So it would at least seem like there won't be a bigger issue made out of Moss' contract situation for the remainder of the regular season. Although given his apparently non-existent understanding of timing and nuance, that's no guarantee.

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Posted on: September 12, 2010 4:58 pm
 

Moss: No new contract is a 'slap in the face'

Posted by Will Brinson

Randy Moss recently made some preseason noise when he told CBSSports.com that he wanted a new deal and felt "not wanted" by the Patriots as a result of their not giving him more money.

Following the Patriots romp over the Bengals on Sunday (the score was closer than the game), Moss again emphasized his desire for a new deal, only this time during the postgame press conference.

He stated that if New England didn't offer him a new deal, it would be a slap "in the face" -- the word "smack" has also been thrown out on Twitter, so the exact verbiage isn't precise, but Moss' intention is.

However, despite his uncorked nature during the team's press conference, Moss said he "didn't want to leave" New England and was fully prepared to play the entire season out on his current contract.

"If I'm wanted here, I want to be here," Moss said. "If I'm not, I'm not. It's a job."

Moss was also asked about the upcoming matchup with the Jets, and responded by saying that he "prided my offseason on staying off Revis Island."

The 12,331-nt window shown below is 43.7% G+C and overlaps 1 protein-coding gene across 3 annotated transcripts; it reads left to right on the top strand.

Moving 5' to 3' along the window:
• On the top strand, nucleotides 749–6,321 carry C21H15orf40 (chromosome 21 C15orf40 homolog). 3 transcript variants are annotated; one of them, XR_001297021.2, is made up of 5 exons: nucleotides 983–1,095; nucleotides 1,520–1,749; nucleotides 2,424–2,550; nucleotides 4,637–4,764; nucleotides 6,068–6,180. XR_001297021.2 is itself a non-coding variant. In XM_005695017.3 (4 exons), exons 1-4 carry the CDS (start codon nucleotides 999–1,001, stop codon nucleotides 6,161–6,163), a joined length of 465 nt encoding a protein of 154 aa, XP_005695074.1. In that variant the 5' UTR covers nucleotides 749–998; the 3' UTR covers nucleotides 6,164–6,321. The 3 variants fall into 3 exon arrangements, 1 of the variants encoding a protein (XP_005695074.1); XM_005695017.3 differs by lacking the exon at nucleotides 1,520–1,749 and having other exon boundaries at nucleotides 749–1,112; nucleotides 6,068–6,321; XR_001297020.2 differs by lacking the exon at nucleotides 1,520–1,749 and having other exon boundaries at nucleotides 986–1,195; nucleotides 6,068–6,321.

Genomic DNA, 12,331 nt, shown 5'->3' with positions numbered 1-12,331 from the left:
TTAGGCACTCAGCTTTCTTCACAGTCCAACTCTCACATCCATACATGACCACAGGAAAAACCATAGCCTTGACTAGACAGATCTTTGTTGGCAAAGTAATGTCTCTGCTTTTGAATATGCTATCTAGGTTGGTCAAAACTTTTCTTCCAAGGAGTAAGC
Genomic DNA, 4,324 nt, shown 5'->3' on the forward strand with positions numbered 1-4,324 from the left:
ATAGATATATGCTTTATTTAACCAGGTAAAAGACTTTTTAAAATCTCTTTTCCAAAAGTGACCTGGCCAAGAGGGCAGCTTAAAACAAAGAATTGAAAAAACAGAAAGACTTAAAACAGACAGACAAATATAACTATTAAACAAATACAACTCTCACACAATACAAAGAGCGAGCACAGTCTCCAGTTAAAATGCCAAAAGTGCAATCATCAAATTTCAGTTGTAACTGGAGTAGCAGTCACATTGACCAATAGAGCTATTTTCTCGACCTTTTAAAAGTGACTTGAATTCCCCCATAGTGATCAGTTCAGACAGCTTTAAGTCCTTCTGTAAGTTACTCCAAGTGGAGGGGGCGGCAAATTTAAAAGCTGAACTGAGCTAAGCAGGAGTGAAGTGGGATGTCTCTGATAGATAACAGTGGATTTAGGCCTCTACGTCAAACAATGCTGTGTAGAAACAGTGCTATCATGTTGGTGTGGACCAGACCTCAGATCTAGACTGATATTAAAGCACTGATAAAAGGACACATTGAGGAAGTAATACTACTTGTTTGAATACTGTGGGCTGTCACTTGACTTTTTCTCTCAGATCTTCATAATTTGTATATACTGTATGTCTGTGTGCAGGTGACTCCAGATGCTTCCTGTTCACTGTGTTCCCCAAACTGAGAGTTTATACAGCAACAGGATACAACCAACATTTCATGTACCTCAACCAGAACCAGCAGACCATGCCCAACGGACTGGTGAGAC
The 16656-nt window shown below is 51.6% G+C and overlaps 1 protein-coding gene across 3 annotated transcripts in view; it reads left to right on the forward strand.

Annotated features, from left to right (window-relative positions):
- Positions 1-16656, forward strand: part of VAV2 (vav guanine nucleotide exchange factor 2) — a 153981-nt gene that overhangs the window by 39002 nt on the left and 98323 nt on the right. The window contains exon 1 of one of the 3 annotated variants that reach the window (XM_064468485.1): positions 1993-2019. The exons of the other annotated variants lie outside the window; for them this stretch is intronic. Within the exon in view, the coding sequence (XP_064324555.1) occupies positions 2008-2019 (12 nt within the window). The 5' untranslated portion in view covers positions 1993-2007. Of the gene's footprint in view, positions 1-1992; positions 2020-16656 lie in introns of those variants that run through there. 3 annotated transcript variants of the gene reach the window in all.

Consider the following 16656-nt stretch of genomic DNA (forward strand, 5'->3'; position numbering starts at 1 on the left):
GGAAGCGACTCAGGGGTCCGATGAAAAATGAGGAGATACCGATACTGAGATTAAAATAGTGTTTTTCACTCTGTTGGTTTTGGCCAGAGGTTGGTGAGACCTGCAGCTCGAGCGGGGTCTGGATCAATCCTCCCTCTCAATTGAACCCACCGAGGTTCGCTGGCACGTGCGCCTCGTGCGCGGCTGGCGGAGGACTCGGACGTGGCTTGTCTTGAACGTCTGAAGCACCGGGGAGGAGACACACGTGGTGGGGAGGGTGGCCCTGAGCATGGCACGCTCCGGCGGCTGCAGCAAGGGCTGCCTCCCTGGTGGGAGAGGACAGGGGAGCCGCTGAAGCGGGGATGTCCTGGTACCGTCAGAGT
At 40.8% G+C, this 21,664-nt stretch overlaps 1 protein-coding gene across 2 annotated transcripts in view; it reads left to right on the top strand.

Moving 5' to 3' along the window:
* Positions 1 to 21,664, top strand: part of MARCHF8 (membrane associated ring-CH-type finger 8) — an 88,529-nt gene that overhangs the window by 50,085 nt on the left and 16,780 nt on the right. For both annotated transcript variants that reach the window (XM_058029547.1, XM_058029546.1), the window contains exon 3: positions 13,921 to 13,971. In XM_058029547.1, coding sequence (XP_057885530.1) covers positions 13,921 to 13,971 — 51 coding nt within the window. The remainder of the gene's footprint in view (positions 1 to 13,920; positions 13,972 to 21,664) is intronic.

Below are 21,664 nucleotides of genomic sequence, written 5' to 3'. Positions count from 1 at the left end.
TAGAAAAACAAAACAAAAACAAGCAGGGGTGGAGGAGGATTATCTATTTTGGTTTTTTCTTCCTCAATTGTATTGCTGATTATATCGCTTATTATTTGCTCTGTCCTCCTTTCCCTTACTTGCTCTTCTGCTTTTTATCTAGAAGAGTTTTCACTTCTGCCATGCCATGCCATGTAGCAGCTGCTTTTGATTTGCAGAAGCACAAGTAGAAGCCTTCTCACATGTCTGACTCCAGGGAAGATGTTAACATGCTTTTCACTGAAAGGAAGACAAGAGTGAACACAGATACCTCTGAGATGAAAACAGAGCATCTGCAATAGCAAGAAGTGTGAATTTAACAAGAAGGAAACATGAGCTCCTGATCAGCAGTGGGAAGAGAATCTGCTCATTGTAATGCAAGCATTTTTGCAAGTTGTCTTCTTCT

That's all good and well, but you would have to imagine that he should be more worried about staying out of Bill Belichick and Robert Kraft's doghouse -- public comments like these don't often sit well with those two, especially with the Patriots coming off of a feel-good, dominating performance against the Bengals.

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Posted on: September 9, 2010 11:30 am
Edited on: September 9, 2010 12:06 pm
 

Matchup Focus: Bengals DB vs. Patriots WR

Posted by Andy Benoit

It will be strength on strength when the Bengals corners line up against the Patriots wideouts (Sunday, 1:00, CBS).

First, understand something: New England’s receiving corps features the same two stars as 2007 (Wes Welker and Randy Moss), but it does not feature the same explosiveness.
R. Moss (US Presswire)
At 33, Moss has dissolved into strictly a straight-line receiver. This isn’t the end of the world – we’re talking about arguably the greatest deep threat of all time. Moss doesn’t quite have the wheels he had in Minnesota, but his speed still ranks in the NFL’s upper 20 percentile. More importantly, he’s a master at tracking a deep ball and disguising his intentions when exerting for a catch. That’s why he was still able to post 1,264 yards and 13 touchdowns last season.

The problem is, Moss is no longer a premium threat when changing directions. He has stiff hips and limited agility. Thus, instead of running any route on the tree, he now only shines running the 9 Route (fly pattern). Moss has never been a good route runner, but he at least used to be dangerous enough to command safety help simply by being on the field. Now, if the Patriots want Moss to command safety help, they have to design plays specifically for him to do so. This ultimately limits the rest of their offense (just a bit).

The Bengals will likely play a safety over the top against Moss, though in cornerback Johnathan Joseph, they have perhaps the best deep-ball man-defender in the AFC not named Revis. Joseph has excellent catch-up speed and a keen sense for timing his attack on a hanging ball. (By the way, in case you’re wondering, Domonique Rodgers-Cromartie is the best deep-ball man-defender in the NFC.)